Little Guns

by
posted on March 7, 2012
201237105535-littlegunsblog8-9pix-006_m.jpg

I love that old saying about “what goes around, comes around.” It means that history runs in cycles and what was once popular might be popular once again. We went through a long cycle of interest in larger, more powerful handguns for just about every use, including personal defense and concealed carry. The present conventional wisdom holds that the concealed-carry handgun must be small and light, but adequately powerful. To accomplish this, gunmakers have evolved both the conventional pistol and the even older revolver designs to new guns that fill the bill. All three of the major wheelgun makers now offer a light powerful snubnosed revolver with a polymer frame—Ruger LCR, S&W Bodyguard, Taurus 85PLYB2. The new designed automatics are so numerous as to be hard to enumerate.

But there is another older design that has yet to be dragged into the modern materials and new styles era. The derringer was originally described as a one-shot caplock named after the first maker, Henry Deringer of Pennsylvania. This was once a popular gun, and when the cartridge era came about during the Civil War era, the simple derringer was one of the first types of guns to be used for this new cartridge. Generally speaking, the derringer was a small, light, short pistol with up to four barrels. They were popular enough to have been made by dozens of makers, including both Colt and Remington.

Arguably the best known derringer was the Remington over-under in .41 Rimfire. This gun was in the Remington catalog from its inception in 1866 until 1935. Hollywood would have us believe that this gun was used by everyone from riverboat gamblers to working girls. Paladin routinely produced one from behind his gunbelt buckle and John Wayne, as J. B. Books, had one alongside his wallet, so there is considerable justification for picturing the gun as what was used on the Frontier. Are we about to see a renaissance of interest in the stackbarrel handgun with modern calibers and materials?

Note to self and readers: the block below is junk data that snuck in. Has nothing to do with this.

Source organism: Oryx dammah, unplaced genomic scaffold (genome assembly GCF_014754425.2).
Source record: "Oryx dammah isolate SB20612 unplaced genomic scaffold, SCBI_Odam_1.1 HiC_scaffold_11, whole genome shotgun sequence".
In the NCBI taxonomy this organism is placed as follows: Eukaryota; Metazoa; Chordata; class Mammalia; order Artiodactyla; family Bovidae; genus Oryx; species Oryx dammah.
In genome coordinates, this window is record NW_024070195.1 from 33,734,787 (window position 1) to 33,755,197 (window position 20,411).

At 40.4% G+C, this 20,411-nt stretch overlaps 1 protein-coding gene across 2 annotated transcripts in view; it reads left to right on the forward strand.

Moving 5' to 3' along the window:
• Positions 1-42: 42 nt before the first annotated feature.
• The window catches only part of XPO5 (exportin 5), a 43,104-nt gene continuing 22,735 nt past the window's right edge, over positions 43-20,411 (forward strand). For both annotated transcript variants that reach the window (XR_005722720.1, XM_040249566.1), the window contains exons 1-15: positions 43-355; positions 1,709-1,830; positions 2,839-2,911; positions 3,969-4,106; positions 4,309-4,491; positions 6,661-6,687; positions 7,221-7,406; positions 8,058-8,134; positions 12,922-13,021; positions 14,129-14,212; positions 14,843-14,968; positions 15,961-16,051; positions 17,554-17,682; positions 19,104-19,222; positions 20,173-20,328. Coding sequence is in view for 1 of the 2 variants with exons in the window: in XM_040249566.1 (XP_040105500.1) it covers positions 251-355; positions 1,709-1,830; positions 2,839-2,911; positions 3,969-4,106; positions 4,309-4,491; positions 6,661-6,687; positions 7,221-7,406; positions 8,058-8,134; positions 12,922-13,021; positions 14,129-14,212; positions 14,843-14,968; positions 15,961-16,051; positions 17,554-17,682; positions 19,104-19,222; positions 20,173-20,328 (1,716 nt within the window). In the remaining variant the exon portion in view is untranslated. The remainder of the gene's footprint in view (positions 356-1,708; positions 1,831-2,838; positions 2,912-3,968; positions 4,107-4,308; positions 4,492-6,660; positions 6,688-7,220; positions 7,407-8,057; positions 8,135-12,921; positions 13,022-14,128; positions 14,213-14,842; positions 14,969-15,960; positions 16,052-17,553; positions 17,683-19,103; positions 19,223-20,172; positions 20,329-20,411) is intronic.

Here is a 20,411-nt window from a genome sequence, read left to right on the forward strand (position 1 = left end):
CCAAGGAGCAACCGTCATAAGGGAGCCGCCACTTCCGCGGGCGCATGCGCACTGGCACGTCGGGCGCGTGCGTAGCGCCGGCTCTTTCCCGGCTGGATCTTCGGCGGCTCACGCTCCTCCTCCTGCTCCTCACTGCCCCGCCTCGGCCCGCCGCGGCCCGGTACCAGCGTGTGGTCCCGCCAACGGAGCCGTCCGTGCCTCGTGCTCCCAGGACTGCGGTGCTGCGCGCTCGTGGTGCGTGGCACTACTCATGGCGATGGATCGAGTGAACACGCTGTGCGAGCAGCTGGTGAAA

I have no great insight for such a thing on the horizon, but I recall an all-steel derringer coming from a California distributor in the mid-80's. It had a DAO trigger system like the even earlier High-Standard .22 Win. Mag. gun, and was chambered for the.38 Spl. Several ammo manufacturers have developed short-barrel loads in popular pistol and revolver calibers. A modernized and lightweight (alloy? polymer?) twin-barrel gun in 9 mm Luger or the venerable .38 Spl. sure seems workable to me. It would not be competitive with revolvers or semi-autos, but it would be much easier to hide and carry. Most personal attacks involve a single attacker and our hypothetical little gun would get it done when used skillfully. Anyway you look at it, it's better than nothing, and it could be pretty inexpensive.

Latest

Thompson submachine gun on set with militaria gear
Thompson submachine gun on set with militaria gear

I Have This Old Gun: M1/M1A1 Thompson Submachine Gun

As World War II developed, engineers found ways to simplifying the Thompson submachine gun, and later M1 and M1A1 Thompsons were easier and less-expensive to produce.

New For 2024: Legacy Sports SCSA Taipan X

A straight-pull, pump-action design developed by an Australian firearm company, the SCSA Taipan X is now being imported into the U.S. by Legacy Sports International.

2024 Optic Of The Year: Trijicon RCR

American Rifleman is pleased to announce the 2024 Optic Of The Year Award goes to Trijicon.

Review: Walther WMP

Near the end of 2022, Walther took its handgun lineup in a fresh direction with the release of the sporting WMP pistol chambered in .22 WMR, designed for field use as a "kit gun."

Rifleman Report: Individual Liberty & Innovation

When it comes to the design, manufacture and sale of innovative firearms, the intuition and innovation of unique personalities are often the common threads that result in success.

Henry Salutes America’s Most Decorated Living Veteran

Henry Repeating Arms honors U.S. Army Maj. Gen. Patrick Brady, our most decorated living veteran, with a limited edition rifle, which underscores the brands commitment to American heroes, past and present.

Interests



Get the best of American Rifleman delivered to your inbox.